Indian Women Are Leaving Education Because They Can’t Access Sanitary Pads

This story is a part of Youth Ki Awaaz’s campaign #IAmNotDown to spread awareness on menstrual hygiene and start a conversation on how sanitary pads can be made more affordable. If you have an opinion on how we can improve access to menstrual hygiene products, write to us here.

In India, students face a great number of difficulties when it comes to sanitation and hygiene. In terms of access to and maintenance of basic standards of cleanliness, toilets in many Indian schools, colleges and universities fail to meet even the bare minimum. And in such a situation, if you’re menstruating, it’s twice as hard just to get through the day.

For one, the social stigma attached to menstruation already makes it difficult to talk about it. Moreover, schools and colleges are often ill-equipped to deal with the needs of menstruating students.

Namita Shah*, a second-year undergraduate student from Jadavpur University (JU), says, “There are the constant cramps, which are debilitating. Then there’s the unavailability of napkins inside the college campus. Even if there are vending machines, those stop working due to poor maintenance or give out low-quality napkins that are not really useful for heavy flow.”

Students like Namita often end up missing out on classes for extended periods as they find schools or colleges difficult to attend during such times.This not only affects their academic performance, but constant absenteeism also gives off a poor impression to teachers and professors, which is a major concern for some students.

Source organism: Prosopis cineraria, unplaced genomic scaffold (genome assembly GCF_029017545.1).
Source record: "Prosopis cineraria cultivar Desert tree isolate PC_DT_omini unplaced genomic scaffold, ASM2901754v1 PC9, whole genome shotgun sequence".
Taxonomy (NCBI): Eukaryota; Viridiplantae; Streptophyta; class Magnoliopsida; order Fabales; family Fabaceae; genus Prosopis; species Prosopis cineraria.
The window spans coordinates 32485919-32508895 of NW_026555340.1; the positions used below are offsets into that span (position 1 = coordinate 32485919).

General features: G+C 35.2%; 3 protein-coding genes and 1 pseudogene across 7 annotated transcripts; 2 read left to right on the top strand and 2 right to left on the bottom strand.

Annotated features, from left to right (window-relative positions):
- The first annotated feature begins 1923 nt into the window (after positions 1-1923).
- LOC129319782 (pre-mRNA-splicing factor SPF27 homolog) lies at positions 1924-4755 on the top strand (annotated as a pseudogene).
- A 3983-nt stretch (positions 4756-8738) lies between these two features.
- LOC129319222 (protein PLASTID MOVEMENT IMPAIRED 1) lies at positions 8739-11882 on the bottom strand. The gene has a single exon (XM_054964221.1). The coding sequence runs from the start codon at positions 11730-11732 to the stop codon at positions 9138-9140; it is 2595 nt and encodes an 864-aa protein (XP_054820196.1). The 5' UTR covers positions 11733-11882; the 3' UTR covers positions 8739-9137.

Image Credit: Hindustan Times via Getty Images

And it’s not as if this is only a problem in far-flung, rural areas. The problem persists even in some of the foremost universities in the country. For instance, in Delhi University, toilets in many colleges lack sanitary napkin dispensers.

In fact, Jadavpur University set up a vending machine for sanitary napkins only a year ago, and not near the women’s toilet, but close to the xerox centre. Moreover, even the napkins from the vending machines are taxed, which is unfair because many students can’t afford it.

Priya Bhat*, another JU student, says, “It is worse when you’re living in a mess because you always have to keep stock. You can’t afford to run out of napkins in the middle of the night because the messes don’t have any vending machines. I already have to pay rent. Always keeping stock of good quality napkins is difficult on the pocket money I receive.”

According to a recent report by the UNESCO, over 20% of Indian girl students drop out of school upon reaching puberty, crippling their education. How is this still a reality in a country which sees the launch of initiatives such as the ‘Beti Padhao Beti Bachao’?

As far as schools, colleges and universities are concerned, more effort is required to make them accessible to the girl child. From proper counselling and guidance to vending machines, with good quality, affordable sanitary materials, there is much that needs to be done to make India’s public institutions women-friendly. And for all of this, the Swachh Bharat Abhiyan needs to step up and act where required, to work towards educating the girl child. After all, clean India is impossible if we ignore women’s sanitation needs.

Public utilities like toilets and washrooms, especially within educational institutions, must be more hygienic, and sanitary pads should be made tax-free and affordable to every student. Only then can we make sure that one gender doesn’t unfairly fall behind another in terms of education and opportunity for growth in life.

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